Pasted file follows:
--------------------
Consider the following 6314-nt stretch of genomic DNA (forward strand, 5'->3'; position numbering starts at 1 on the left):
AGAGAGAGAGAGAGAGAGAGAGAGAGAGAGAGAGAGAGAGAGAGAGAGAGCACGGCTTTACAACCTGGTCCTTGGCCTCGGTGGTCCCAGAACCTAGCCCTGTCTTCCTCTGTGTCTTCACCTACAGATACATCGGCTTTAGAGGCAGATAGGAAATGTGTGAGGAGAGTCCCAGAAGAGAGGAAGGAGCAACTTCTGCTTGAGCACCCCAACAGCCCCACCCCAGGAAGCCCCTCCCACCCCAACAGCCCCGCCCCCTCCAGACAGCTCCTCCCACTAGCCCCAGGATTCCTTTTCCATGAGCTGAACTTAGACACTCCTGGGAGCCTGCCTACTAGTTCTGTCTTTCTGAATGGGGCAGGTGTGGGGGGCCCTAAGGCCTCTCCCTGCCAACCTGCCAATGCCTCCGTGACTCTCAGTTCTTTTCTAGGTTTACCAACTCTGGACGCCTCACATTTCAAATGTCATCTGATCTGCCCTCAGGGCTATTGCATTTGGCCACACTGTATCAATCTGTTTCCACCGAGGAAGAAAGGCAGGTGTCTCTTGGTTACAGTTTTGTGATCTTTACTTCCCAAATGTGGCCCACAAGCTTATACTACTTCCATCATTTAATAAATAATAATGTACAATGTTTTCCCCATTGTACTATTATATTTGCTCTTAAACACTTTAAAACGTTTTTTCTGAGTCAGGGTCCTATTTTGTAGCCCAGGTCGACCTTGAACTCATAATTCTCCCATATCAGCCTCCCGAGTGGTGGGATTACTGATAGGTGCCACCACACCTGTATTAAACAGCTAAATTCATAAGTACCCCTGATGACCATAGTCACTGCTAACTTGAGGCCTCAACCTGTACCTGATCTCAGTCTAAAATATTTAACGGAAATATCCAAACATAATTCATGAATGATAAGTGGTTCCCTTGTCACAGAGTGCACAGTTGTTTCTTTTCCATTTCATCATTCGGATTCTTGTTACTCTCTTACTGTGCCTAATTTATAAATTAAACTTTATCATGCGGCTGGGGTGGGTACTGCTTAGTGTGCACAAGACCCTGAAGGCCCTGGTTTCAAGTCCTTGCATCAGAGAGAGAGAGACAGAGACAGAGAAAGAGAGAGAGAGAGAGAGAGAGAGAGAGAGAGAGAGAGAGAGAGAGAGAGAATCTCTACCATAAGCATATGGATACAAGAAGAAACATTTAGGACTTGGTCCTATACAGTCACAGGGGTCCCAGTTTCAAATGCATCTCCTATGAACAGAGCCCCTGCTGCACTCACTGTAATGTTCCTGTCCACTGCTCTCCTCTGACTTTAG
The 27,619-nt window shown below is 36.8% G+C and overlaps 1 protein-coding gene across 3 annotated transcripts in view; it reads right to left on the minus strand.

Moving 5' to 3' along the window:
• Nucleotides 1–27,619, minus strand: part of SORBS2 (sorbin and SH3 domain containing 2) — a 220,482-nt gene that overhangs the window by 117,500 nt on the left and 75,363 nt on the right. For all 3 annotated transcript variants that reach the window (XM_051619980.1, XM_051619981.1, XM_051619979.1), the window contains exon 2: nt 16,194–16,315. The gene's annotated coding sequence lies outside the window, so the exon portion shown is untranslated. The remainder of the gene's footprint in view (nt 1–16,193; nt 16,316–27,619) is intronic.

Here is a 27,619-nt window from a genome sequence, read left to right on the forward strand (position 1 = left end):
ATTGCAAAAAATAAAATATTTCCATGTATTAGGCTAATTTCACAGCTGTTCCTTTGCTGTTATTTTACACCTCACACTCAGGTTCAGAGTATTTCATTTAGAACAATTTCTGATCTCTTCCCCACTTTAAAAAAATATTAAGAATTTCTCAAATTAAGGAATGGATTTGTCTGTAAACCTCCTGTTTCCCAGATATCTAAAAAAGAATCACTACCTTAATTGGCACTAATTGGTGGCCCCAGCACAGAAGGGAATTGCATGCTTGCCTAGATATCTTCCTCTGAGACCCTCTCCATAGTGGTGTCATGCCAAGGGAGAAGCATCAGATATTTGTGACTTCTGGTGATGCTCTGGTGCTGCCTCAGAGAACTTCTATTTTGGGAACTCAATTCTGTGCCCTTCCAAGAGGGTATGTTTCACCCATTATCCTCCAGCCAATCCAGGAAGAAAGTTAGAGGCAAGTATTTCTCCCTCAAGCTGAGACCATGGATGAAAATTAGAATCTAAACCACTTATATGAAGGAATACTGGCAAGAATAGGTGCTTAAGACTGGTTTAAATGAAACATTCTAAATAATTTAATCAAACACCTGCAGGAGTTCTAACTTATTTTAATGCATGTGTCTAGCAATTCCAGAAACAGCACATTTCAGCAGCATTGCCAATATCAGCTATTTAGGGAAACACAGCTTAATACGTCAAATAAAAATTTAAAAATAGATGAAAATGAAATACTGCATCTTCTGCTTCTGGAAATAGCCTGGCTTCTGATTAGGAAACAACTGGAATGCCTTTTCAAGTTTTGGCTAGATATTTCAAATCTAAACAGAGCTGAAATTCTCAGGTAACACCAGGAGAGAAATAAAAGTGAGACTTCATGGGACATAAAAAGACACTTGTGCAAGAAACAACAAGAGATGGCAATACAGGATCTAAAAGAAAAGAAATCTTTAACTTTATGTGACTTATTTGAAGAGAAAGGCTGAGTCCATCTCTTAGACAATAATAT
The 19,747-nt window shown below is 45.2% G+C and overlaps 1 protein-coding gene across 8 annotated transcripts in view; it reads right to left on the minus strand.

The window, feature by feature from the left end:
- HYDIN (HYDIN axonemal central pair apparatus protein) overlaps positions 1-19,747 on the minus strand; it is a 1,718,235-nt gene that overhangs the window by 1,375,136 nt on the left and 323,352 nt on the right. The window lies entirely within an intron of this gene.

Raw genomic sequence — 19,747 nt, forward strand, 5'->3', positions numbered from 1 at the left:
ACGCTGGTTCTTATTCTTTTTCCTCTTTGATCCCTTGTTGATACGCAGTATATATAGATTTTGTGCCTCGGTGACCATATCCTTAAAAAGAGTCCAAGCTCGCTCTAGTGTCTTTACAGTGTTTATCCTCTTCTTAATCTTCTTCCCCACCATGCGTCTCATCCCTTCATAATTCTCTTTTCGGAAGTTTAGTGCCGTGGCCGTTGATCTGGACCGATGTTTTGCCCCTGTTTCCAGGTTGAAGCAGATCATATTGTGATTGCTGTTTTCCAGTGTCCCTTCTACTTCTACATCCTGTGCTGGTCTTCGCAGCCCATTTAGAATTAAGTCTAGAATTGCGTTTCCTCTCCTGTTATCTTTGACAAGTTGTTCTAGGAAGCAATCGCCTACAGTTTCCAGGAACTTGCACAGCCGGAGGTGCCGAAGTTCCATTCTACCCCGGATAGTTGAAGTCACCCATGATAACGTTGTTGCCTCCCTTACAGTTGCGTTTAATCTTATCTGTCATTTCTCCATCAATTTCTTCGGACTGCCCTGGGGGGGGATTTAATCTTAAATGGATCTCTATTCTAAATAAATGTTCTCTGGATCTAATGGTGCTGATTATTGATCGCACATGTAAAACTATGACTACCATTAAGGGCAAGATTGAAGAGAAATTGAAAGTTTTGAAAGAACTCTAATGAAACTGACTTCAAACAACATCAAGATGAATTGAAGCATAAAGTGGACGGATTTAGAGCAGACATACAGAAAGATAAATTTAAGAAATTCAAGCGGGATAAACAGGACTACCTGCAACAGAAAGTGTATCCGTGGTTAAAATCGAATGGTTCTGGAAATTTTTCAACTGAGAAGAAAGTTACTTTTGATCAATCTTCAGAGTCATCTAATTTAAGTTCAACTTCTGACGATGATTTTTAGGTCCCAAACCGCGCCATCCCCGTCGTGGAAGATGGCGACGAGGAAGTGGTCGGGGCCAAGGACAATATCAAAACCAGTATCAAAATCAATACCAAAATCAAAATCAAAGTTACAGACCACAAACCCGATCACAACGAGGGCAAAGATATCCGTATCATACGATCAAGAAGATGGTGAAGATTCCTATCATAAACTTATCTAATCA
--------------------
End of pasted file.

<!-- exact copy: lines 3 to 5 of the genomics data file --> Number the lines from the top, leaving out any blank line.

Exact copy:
The 27,619-nt window shown below is 36.8% G+C and overlaps 1 protein-coding gene across 3 annotated transcripts in view; it reads right to left on the minus strand.

Moving 5' to 3' along the window:
• Nucleotides 1–27,619, minus strand: part of SORBS2 (sorbin and SH3 domain containing 2) — a 220,482-nt gene that overhangs the window by 117,500 nt on the left and 75,363 nt on the right. For all 3 annotated transcript variants that reach the window (XM_051619980.1, XM_051619981.1, XM_051619979.1), the window contains exon 2: nt 16,194–16,315. The gene's annotated coding sequence lies outside the window, so the exon portion shown is untranslated. The remainder of the gene's footprint in view (nt 1–16,193; nt 16,316–27,619) is intronic.